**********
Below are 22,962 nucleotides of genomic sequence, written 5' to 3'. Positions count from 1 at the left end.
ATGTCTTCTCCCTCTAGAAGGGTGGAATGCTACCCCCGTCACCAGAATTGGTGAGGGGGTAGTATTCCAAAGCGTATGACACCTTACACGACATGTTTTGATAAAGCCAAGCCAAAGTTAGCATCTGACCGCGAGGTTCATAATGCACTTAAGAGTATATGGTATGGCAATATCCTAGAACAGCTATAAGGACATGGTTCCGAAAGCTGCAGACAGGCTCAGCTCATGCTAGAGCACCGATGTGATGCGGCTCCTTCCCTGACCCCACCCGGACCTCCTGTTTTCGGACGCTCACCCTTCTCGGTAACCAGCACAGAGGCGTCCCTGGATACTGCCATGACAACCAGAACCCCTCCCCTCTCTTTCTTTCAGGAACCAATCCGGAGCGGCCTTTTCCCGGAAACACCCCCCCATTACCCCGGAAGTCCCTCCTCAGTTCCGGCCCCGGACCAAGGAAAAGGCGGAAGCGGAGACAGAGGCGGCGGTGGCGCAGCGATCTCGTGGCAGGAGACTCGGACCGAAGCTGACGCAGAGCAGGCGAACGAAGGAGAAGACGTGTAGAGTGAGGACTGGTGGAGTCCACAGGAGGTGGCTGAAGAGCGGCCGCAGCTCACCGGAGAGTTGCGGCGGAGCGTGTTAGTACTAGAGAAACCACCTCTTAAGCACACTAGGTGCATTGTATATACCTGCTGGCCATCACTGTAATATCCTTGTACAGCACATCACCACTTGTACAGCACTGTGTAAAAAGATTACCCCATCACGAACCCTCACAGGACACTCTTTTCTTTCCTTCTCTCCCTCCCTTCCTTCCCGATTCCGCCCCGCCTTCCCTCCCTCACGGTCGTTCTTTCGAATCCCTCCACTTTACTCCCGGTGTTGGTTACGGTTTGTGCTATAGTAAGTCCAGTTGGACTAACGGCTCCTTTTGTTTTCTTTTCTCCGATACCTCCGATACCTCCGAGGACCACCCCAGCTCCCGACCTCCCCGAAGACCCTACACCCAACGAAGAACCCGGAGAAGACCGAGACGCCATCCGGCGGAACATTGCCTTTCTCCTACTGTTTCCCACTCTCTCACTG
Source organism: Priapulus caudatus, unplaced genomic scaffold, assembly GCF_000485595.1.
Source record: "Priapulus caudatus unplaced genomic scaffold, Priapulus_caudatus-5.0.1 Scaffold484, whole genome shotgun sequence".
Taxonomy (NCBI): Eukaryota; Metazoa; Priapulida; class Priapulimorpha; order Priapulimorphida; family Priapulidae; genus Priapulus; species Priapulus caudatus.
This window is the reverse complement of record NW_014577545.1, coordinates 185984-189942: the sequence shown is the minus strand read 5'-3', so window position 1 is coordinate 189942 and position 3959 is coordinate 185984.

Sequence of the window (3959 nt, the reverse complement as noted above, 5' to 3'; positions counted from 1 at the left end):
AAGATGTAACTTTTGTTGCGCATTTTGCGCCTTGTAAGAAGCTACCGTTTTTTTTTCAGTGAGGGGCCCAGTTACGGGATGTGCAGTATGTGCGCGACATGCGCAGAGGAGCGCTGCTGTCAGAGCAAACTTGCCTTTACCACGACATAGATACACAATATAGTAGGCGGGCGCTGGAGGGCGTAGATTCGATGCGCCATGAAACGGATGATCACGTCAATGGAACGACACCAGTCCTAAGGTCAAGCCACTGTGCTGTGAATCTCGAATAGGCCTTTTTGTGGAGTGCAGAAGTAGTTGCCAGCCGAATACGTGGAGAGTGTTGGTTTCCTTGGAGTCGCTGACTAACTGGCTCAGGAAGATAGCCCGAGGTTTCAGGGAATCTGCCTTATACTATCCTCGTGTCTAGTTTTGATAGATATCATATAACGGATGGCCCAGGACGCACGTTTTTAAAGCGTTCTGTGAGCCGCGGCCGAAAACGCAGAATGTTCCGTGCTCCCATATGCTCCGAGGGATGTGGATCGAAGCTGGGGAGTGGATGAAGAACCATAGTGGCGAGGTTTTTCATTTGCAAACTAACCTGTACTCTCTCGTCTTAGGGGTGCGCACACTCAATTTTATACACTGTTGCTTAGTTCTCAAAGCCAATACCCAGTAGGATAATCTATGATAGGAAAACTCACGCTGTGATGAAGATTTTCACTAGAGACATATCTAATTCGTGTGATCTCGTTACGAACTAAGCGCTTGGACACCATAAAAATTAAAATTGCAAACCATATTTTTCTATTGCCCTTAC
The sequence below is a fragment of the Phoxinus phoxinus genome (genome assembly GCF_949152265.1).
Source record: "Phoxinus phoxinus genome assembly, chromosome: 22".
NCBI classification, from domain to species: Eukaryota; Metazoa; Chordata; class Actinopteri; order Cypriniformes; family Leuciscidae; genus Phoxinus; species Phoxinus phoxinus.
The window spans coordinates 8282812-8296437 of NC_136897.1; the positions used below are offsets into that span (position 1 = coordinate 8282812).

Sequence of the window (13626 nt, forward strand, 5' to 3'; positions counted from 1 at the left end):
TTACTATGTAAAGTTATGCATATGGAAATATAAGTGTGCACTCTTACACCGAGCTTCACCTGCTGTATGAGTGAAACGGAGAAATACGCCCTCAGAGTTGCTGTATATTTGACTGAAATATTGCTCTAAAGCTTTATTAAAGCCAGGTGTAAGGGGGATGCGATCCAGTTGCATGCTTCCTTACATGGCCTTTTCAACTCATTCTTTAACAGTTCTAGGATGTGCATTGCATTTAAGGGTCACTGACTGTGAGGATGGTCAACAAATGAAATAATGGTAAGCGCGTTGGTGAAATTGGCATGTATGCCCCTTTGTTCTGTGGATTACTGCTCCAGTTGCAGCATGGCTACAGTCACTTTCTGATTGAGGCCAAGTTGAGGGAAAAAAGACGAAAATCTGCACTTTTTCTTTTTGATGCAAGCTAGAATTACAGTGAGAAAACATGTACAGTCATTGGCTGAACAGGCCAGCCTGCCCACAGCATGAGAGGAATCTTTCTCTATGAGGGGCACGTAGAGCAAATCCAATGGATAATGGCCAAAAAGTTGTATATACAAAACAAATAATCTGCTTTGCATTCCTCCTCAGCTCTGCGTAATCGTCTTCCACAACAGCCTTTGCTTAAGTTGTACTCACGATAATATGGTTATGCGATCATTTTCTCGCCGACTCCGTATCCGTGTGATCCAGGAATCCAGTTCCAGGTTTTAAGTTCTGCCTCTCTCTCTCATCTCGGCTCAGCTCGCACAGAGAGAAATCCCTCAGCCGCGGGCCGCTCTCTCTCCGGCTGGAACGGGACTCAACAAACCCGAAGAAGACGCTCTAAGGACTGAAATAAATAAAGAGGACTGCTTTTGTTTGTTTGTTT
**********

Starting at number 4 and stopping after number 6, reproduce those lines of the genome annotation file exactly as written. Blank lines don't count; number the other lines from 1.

Source record: "Priapulus caudatus unplaced genomic scaffold, Priapulus_caudatus-5.0.1 Scaffold484, whole genome shotgun sequence".
Taxonomy (NCBI): Eukaryota; Metazoa; Priapulida; class Priapulimorpha; order Priapulimorphida; family Priapulidae; genus Priapulus; species Priapulus caudatus.
This window is the reverse complement of record NW_014577545.1, coordinates 185984-189942: the sequence shown is the minus strand read 5'-3', so window position 1 is coordinate 189942 and position 3959 is coordinate 185984.